* In Ancient Hebrew law cities of refuge were scattered across Israel where people guilty of accidental manslaughter could go and be safe from the Avenger of Blood (presumably meaning the representative of the aggrieved family). Someone could move to a city of refuge where they would live until the High Priest died, after which he could leave and not be killed. However if the person was found to have purposely murdered the person they would be handed over to the avenger for punishment.
* In ancient Sparta, Spartans slaughtered helots who had taken refuge in a shrine of Poseidon. Then an earthquake struck. The Spartans concluded they were being punished.
* For 600 years, there was a network of 5 very powerful Buddhist nunneries called Amagozan in Kamakura, Japan that served as womens' shelters. In an era where divorce was easily obtained by men but nearly impossible for women to obtain, a wife could seek physical and legal sanctuary from an abusive spouse in Amagozan and could obtain a fully legal divorce by remaining there as a lay sister for three years. The nunneries only lost their power to issue divorce decrees in the late 19th century when Meiji reforms created a modern family court system.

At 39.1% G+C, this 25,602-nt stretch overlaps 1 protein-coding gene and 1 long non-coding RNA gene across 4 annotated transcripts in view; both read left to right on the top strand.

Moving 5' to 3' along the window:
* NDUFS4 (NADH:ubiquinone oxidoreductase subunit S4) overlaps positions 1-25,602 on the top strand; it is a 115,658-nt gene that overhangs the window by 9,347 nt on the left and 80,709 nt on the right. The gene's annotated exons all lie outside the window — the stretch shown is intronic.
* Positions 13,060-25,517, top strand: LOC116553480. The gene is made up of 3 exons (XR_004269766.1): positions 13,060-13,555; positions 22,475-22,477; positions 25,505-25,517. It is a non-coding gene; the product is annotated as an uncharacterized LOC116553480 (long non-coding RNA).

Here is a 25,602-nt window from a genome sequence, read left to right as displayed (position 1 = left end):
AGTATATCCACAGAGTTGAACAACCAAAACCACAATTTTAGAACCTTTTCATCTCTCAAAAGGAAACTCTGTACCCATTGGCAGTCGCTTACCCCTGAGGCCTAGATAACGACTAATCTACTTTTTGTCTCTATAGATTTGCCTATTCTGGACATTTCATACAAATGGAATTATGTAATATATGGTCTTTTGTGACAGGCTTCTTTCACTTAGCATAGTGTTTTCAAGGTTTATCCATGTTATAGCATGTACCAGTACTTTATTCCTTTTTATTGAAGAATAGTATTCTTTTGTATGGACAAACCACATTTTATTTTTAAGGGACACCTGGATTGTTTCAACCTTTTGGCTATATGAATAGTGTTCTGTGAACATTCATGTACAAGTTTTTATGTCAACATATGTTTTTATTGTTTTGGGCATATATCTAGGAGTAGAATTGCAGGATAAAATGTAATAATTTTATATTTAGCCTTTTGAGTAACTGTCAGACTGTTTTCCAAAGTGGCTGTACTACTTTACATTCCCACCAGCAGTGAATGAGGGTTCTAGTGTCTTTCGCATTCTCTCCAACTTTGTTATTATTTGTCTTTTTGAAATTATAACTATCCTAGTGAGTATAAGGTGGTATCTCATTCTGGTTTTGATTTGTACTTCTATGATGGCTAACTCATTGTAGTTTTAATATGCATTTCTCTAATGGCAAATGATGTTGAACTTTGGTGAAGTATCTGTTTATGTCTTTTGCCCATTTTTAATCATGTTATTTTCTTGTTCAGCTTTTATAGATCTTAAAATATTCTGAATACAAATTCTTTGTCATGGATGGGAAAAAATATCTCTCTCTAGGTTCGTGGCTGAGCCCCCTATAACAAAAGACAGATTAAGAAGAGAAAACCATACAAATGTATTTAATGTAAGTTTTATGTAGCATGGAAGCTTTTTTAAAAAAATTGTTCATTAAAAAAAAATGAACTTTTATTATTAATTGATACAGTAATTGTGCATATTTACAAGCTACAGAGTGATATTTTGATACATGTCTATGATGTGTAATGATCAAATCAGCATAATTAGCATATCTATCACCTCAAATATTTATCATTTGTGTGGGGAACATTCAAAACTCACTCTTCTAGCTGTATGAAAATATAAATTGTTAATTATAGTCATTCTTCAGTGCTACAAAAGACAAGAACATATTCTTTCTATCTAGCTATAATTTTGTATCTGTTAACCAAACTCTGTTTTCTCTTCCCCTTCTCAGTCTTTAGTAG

* [[DefiedTrope Defied]] by the Vikings. As pagans, they didn't see any significance in churches, so they didn't feel they had any reason ''not'' to attack churches. One of the reasons the Europeans were so scared of them is because this trope ''didn't work'' on them.
** In fact, churches and temples were a good source of loot that the Norse raiders could later sell, so they were often targeted more.